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After Additional Inquiries Concerning His Business Empire Are Made By The Media, Adani Denounces “Soros-Funded Interests.”

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Indian billionaire Gautam Adani’s conglomerate has criticized what it called “Soros-funded interests” after media outlets alleged—citing papers obtained by a network of investigative journalists—that the Adani Group had employed intricate and clandestine offshore activities to increase its market worth.

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The non-profit Organised Crime and Corruption Reporting Project (OCCRP), which counts the Open Society Foundations of billionaire George Soros among its financial backers, discovered the records. Its findings were shared with media outlets like The Guardian and the Financial Times.

According to OCCRP, 4% of its funding comes from the Soros Foundation. Additionally, the Ford Foundation, the UK Foreign Office, and the US State Department support it. As per Financial Times report on the OCCRP probe, it shed light on the friendship between Adani and Indian Prime Minister Narendra Modi and revealed “bespoke investment structures” at a Bermuda corporation used solely by Adani associates to trade the shares of the company.

The Financial Times said that sources familiar with the structures stated the investment business used “parallel sets of books and a Russian doll of companies and funds” to conceal the trades.

According to The Guardian, during the Adani Group’s ascent to become one of the most prominent firms in India, family members may have spent years clandestinely accumulating stock in Adani Group companies through a secret and intricate operation in Mauritius.

Adani Group companies

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The reports come seven months after Hindenburg Research, which profits by placing bets against stocks it thinks are inflated or fraudulent, published a report accusing Adani of pulling off “the largest con in corporate history” and “brazen stock manipulation” that had greatly increased the value of the ports-to-energy conglomerate.

The Hindenburg Report was labelled by the Adani Group as “nothing but a lie” and “a calculated attack on India.” However, after it was published, its value plummeted, wiping out around half of its founder’s wealth in a matter of weeks.

Equally harsh criticism was levelled at this week’s latest reporting by the corporation.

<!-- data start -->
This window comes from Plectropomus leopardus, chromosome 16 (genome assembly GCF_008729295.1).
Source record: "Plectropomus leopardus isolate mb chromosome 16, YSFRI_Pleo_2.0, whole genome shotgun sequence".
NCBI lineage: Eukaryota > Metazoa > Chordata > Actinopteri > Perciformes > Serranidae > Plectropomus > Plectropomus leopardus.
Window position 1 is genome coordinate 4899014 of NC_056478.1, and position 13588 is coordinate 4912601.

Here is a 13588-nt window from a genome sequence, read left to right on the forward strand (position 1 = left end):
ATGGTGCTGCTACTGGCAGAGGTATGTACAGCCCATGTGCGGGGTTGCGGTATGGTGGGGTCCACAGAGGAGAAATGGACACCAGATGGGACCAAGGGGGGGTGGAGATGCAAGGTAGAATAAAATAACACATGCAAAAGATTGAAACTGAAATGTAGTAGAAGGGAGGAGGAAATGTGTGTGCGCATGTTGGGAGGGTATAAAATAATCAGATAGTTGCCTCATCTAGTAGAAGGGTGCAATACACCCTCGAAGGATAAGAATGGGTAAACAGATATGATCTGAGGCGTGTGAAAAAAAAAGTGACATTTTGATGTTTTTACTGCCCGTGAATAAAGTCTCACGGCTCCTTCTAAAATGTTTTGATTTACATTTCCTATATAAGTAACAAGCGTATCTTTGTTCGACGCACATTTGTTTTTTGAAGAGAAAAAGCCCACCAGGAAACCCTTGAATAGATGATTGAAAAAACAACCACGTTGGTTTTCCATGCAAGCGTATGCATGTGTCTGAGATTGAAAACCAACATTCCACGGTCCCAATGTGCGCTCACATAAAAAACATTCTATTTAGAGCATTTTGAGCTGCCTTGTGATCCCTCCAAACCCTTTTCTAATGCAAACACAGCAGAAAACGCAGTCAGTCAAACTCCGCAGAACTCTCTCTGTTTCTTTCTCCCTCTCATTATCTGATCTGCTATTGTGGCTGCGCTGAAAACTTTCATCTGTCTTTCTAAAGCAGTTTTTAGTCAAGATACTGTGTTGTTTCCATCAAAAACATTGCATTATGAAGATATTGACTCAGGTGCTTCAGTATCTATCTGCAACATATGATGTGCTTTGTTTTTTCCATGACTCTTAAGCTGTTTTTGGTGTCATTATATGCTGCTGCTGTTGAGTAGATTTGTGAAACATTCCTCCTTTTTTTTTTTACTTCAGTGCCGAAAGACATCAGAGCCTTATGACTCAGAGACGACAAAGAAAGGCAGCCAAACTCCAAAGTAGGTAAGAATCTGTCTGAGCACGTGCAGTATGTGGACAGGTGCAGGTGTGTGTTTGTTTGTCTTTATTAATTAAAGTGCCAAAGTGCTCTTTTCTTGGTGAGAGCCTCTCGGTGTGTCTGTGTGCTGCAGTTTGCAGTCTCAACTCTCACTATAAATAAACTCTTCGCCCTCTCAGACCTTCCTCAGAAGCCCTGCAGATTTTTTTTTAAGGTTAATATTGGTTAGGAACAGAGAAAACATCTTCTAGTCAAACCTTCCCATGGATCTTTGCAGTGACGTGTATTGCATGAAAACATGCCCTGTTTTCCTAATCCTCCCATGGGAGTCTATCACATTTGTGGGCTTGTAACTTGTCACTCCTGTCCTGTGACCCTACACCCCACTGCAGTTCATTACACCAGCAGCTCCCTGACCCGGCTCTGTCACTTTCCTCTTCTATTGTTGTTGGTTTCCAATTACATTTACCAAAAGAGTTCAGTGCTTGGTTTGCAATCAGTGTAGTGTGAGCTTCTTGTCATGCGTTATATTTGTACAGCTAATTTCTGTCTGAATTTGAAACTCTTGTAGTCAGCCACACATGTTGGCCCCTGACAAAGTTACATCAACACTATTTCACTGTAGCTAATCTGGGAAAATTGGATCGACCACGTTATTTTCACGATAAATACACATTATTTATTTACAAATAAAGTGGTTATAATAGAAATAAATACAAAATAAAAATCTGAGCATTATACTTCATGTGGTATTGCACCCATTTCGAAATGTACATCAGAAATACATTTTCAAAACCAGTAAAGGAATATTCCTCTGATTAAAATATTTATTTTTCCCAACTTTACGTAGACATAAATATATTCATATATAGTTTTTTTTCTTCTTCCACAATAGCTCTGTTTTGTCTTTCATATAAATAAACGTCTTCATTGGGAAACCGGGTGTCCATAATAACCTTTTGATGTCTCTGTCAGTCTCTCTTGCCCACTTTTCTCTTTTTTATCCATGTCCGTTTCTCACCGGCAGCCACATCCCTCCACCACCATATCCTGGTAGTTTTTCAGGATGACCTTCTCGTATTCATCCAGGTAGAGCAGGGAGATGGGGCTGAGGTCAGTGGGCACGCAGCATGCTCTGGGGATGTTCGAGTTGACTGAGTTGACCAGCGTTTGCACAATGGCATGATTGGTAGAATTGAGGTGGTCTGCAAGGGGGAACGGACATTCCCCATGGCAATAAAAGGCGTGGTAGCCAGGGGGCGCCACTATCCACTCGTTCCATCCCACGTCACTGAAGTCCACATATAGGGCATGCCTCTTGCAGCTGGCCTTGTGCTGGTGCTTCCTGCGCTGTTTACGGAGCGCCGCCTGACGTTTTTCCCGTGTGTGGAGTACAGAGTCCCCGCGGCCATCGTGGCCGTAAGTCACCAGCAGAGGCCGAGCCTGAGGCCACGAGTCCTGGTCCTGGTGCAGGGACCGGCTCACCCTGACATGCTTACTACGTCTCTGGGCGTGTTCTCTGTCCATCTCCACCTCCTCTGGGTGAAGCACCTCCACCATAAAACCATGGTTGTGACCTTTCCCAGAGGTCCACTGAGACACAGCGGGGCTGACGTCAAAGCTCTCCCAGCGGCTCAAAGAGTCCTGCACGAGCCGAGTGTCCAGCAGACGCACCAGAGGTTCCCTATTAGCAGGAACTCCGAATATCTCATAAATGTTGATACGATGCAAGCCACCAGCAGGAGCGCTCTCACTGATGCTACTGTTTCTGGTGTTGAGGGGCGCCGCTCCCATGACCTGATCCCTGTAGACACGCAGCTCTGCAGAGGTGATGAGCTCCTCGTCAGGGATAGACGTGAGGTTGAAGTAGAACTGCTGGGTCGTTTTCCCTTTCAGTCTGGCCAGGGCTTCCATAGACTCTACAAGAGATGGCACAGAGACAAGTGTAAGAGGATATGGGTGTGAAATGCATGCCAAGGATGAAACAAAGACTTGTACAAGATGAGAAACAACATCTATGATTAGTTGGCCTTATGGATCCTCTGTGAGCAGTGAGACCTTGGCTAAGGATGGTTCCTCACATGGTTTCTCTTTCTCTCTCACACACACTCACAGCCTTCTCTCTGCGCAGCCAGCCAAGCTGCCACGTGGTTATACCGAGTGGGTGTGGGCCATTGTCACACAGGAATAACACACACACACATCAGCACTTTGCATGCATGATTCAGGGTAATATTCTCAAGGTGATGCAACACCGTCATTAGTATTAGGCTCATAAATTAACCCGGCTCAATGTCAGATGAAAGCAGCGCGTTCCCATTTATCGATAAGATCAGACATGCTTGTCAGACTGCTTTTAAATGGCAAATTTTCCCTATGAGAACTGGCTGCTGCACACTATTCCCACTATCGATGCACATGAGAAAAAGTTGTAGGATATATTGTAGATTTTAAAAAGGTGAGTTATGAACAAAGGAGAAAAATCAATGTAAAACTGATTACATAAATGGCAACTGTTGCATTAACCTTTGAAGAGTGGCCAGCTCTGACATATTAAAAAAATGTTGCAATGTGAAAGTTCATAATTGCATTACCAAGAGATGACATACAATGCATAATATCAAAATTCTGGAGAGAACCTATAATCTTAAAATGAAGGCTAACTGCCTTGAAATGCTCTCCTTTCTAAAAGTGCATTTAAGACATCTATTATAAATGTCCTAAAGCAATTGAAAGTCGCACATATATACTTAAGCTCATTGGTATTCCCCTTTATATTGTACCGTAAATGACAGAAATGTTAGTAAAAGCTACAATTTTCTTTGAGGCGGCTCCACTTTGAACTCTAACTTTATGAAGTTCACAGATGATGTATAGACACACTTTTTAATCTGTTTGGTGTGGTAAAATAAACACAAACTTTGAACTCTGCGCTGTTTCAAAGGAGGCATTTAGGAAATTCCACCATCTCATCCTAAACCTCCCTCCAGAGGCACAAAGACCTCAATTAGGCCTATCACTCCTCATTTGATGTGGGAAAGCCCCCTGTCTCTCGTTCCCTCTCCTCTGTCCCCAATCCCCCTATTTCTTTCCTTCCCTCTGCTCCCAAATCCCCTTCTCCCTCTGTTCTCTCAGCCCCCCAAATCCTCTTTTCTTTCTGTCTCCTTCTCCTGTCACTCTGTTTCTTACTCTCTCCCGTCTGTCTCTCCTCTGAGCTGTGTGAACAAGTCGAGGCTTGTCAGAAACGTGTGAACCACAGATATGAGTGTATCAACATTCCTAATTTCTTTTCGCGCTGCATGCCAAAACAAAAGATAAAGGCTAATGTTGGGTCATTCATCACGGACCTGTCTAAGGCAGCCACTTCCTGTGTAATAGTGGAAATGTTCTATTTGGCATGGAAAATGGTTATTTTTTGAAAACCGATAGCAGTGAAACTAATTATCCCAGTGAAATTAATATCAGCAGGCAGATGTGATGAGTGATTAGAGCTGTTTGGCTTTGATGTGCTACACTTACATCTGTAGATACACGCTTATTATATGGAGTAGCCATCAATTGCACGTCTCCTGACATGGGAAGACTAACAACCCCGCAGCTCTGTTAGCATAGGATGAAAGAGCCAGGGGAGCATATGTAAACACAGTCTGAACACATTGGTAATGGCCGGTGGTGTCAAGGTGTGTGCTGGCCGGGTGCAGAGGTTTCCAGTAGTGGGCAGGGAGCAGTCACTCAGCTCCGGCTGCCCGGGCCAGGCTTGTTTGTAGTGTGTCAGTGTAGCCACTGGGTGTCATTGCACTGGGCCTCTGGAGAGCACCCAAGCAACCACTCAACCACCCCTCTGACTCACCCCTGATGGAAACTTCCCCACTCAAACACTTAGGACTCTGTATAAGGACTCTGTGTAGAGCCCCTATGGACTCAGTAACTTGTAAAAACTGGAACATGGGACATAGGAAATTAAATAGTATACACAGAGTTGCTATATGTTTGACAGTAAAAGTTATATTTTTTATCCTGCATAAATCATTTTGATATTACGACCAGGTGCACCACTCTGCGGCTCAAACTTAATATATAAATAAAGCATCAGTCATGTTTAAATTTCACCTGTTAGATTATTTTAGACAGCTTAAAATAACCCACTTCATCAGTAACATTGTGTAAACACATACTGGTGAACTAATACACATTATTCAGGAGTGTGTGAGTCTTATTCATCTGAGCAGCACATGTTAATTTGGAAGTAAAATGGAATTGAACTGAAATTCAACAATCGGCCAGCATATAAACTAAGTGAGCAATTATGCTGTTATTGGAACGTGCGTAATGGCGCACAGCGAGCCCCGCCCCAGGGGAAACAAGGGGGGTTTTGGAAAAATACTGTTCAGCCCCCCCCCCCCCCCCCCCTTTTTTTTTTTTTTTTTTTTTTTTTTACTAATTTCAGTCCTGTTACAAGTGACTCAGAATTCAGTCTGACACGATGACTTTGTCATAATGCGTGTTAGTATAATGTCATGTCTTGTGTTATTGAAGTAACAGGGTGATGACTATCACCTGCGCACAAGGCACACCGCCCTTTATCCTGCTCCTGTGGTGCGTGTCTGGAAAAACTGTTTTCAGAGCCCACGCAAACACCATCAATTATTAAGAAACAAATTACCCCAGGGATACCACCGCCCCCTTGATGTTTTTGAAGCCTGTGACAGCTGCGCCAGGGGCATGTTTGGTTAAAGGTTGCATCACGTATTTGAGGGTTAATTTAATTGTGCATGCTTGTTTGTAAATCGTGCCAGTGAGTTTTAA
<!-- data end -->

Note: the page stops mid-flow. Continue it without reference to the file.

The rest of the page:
In a statement sent to international media outlet  on Thursday, it added, “We categorically reject these recycled allegations.” “These news reports seem to be yet another coordinated attempt by Soros-funded interests supported by a segment of the foreign media to revive the meritless Hindenburg report,” one commentator said.

According to co-founder Drew Sullivan, the OCCRP has more than 40 funders who have all agreed to grant the network complete editorial control through written agreements. X, formerly known as Twitter, is a platform that Sullivan uses to post on.

When Hindenburg released its assessment in late January, it posed 88 inquiries to Adani that raised concerns about the viability of his conglomerate’s finances. They varied from inquiries about the group’s offshore entities to inquiries about the reason for its “such a convoluted, interlinked corporate structure.”

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Adani is a native of the same state as Modi, Gujarat, and is one of the premier’s most trusted business partners. Modi utilized Adani’s private jet during his 2014 election campaign for prime minister. Over the years, all allegations of favoritism have been refuted by both the industrialists and the ruling party.

Government regulators, including SEBI, were informed about stock market activities utilizing Adani offshore funds as early as 2014, according to The Guardian, which cited a document released by the OCCRP.

Rahul Gandhi, a well-known congressman from India’s main opposition Congress party, called on Modi to look into the claims made by the Financial Times and The Guardian while speaking to media in Mumbai on Thursday. Gandhi also criticized Modi for remaining silent on the issue.

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